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Album Review

The idea of combining live performance with looped tape recordings of the performance itself is nothing new: Robert Fripp and Brian Eno were experimenting along these lines in the early '70s, and Fripp took the basic idea and turned it into Frippertronics (whereby he would loop multiple guitar lines into a densely layered repeating figure and then play solos over the top of it); in the 1980s the acclaimed art punk trio Mission of Burma had a fourth member who stayed offstage and fed loops of the band's performances back into the audio mix. But what Bill Wells (a multi-instrumentalist whose résumé includes work with the Pastels and the BMX Bandits) is doing with Pianotapes sounds very different from what others have done with this approach. Working with producer Stefan Schneider, Wells plays simple piano lines that are recorded in real time on reel-to-reel tape decks and played back to him; as they repeat, he elaborates on the original themes and improvises new ones. On several of this album's tracks, the two musicians also add in touches of synthesized percussion and glitchy rhythmic patterns. The result is something of a mixed bag, but generally pretty attractive: "PNTPS 7" opens the album on a pretty-enough but ultimately rather empty note, but things begin getting a bit more interesting with "PNTPS 4" and the mostly pentatonic "PNTPS 112." The electronic twitters and clicks begin infiltrating the sound with "PNTPS 88," and by the final track, "PNTPS 6," everything is starting to sound significantly more harmonically challenging and generally weird. More tracks like that one and fewer like the first would have made this 38-minute program a bit more compelling, but it's quite good overall.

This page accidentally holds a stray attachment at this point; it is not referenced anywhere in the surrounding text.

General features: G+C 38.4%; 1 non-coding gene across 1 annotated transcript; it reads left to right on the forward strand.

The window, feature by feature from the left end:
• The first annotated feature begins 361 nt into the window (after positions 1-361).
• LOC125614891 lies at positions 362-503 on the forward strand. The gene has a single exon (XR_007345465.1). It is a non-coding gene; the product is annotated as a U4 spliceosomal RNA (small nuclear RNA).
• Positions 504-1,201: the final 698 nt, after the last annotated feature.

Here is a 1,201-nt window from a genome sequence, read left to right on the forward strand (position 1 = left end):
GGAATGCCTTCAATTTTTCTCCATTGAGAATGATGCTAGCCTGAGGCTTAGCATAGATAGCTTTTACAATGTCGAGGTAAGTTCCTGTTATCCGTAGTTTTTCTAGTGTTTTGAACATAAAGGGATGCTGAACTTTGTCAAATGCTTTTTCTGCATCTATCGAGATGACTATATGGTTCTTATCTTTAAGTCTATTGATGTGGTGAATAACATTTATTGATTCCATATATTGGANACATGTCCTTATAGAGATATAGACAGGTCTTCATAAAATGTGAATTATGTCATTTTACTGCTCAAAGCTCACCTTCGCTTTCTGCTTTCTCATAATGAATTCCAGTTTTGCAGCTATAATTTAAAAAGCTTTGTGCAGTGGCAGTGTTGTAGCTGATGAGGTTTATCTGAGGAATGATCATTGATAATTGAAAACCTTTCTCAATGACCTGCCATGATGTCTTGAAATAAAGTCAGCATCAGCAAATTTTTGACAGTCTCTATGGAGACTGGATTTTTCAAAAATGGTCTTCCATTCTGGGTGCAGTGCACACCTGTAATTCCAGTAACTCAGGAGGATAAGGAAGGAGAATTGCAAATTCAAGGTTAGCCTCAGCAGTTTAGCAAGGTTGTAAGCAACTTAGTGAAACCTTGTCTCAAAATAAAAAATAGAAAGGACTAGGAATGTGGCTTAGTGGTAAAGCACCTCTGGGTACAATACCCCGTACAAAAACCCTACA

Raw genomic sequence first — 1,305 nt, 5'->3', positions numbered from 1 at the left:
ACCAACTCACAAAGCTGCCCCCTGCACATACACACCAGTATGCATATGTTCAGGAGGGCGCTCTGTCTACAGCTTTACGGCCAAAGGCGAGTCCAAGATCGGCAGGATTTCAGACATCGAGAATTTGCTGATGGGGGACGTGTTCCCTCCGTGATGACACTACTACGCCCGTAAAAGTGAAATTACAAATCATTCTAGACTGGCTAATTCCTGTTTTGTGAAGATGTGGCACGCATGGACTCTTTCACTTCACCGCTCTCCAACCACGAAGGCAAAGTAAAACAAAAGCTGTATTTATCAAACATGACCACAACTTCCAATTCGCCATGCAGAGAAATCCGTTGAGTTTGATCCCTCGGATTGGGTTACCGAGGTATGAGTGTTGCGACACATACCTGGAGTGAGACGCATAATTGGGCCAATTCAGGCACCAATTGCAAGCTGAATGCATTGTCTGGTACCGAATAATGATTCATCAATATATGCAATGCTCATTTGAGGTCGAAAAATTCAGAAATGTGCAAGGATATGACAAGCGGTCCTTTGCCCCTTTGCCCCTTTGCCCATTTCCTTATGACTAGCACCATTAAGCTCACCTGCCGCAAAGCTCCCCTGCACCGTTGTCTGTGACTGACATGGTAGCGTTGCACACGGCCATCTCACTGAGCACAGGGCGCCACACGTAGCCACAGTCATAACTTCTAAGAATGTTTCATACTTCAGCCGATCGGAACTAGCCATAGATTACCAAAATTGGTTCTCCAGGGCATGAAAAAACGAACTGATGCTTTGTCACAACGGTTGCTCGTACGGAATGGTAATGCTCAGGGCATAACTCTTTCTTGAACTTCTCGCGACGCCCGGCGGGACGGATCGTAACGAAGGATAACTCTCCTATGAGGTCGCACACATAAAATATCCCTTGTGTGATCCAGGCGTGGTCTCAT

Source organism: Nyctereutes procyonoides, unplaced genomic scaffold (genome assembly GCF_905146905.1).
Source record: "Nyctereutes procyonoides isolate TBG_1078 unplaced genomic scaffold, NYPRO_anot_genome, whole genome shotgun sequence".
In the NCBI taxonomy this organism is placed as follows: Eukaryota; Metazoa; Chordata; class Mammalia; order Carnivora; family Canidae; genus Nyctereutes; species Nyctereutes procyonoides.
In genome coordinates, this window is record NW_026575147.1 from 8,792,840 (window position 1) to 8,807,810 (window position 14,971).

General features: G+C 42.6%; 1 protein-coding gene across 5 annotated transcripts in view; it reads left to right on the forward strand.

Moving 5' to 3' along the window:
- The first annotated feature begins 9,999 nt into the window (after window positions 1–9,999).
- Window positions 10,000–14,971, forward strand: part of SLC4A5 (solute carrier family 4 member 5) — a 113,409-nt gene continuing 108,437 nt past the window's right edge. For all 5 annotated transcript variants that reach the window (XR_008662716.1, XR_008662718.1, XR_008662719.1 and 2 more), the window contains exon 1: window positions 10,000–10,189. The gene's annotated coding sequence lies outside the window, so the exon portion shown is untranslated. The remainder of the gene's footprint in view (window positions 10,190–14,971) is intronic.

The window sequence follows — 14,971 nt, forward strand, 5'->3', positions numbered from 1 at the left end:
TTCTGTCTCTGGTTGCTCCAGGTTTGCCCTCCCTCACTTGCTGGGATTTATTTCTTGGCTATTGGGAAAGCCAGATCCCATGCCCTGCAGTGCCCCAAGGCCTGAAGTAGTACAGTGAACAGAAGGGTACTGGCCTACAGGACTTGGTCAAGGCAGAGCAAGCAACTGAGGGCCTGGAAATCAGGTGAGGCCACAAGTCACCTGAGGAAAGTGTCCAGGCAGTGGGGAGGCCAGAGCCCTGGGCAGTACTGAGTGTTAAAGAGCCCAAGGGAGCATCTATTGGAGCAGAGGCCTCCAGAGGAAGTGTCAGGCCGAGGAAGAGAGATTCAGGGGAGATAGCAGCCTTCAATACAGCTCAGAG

Pianotapes, Bill Wells
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